Posted on May 8, 2014

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Clay Aiken’s Congressional Hopes Go Down To the Wire 


High Five

Grandma Never Had It So Good In most cities, adding a second house to a single-family lot would be illegal or would set off an epic battle with the neighbors that could drag on for years. But not in Portland, Ore.

How a Low-Income San Francisco Neighborhood Is Building a Culture of Disaster Preparedness Everyone here assumes that an earthquake will hit this city hard some day, thanks to the geologic fault line that runs below it. But G.L. Hodge is not afraid. Hodge has a talent for being where he’s needed during a crisis.

The Future Of The Grid Is Local And Distributed, And Universities Are Already Building It When the lights go out in California, classes at Santa Clara University will keep running–and their new micro-grid could also help other city residents get cleaner and cheaper electricity.

Climate change assessment paints stark picture of potential damage The warming of Earth, with human consumption of fossil fuels as the main cause, will have severe consequences for every region of the United States, according to the Third National Climate Assessment released Tuesday morning by the Obama administration.

How Tolls Could Help Prevent a U.S. Transportation Crisis  Earlier this week, Joseph Kile of the Congressional Budget Office outlined for a Senate committee the dire situation that is the Highway Trust Fund. The fund that pays for U.S. highway and transit projects — largely populated by the weak federal gas tax — will more or less run out of money by the end of fiscal 2014. Insolvency could occur as early as August, and the Department of Transportation may need to begin withholding payments to states this summer.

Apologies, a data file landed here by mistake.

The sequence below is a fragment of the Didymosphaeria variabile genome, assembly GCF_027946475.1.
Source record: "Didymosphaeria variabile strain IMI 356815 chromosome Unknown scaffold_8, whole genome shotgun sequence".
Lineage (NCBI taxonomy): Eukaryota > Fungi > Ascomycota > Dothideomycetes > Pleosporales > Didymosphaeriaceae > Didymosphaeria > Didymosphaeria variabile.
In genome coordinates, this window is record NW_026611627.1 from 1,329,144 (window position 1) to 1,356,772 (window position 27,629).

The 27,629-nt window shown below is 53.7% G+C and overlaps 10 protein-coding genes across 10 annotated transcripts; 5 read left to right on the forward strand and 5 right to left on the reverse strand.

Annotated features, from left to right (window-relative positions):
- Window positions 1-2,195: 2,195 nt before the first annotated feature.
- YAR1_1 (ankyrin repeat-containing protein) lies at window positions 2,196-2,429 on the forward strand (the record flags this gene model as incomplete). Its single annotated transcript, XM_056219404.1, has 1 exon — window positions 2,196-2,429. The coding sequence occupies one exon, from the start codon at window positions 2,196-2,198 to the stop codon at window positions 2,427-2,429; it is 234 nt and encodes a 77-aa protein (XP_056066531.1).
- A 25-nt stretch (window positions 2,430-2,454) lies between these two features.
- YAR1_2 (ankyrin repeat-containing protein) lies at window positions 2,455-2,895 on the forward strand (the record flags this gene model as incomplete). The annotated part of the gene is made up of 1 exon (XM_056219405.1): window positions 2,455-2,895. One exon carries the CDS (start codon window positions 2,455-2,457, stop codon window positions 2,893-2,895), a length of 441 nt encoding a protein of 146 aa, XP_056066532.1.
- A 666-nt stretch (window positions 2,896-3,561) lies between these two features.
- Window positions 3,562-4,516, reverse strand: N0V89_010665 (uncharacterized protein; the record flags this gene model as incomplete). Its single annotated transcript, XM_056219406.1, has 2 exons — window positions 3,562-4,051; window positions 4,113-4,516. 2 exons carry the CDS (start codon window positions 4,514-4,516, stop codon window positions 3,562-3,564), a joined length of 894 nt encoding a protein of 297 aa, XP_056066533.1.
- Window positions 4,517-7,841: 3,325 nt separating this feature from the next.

Glitches mar NC Board of Elections website’s vote count On election nights, the State Board of Elections’ website is supposed to provide up-to-the-minute and accurate results of the day’s contests.



Clackamas County clerk: Sherry Hall must beat her own reputation, four other candidates Hall has lasted through cries for recall and the national spotlight since taking office, because several misprinted ballots or voters pamphlets and a ballot tampering incident during the 2012 election.

Tigard leaders approve $1.3 million purchase of Burnham Street property that currently houses Ferguson Plumbing The purchase of the Burnham Street property will be financed through $1.4 million borrowed by the city and paid back using tax increment revenue, which is generated as property values within an Tigard’s urban renewal district increase.

Hillsboro City Council approves first reading of two-way street ordinance In nearly six years as mayor of Hillsboro, Jerry Willey has never had to use his vote on the city council. Everything the council has voted on during his tenure has passed by a 4-2 vote, at least. That changed on Tuesday night. In nearly six years as mayor of Hillsboro,

Lake Oswego School Board delays controversial Lakeridge High School stadium improvements The board decided to hit “pause” on the project. Controversial improvements to the Lakeridge High School stadium will not be constructed this summer as had been anticipated, following a vote by the Lake Oswego School Board.


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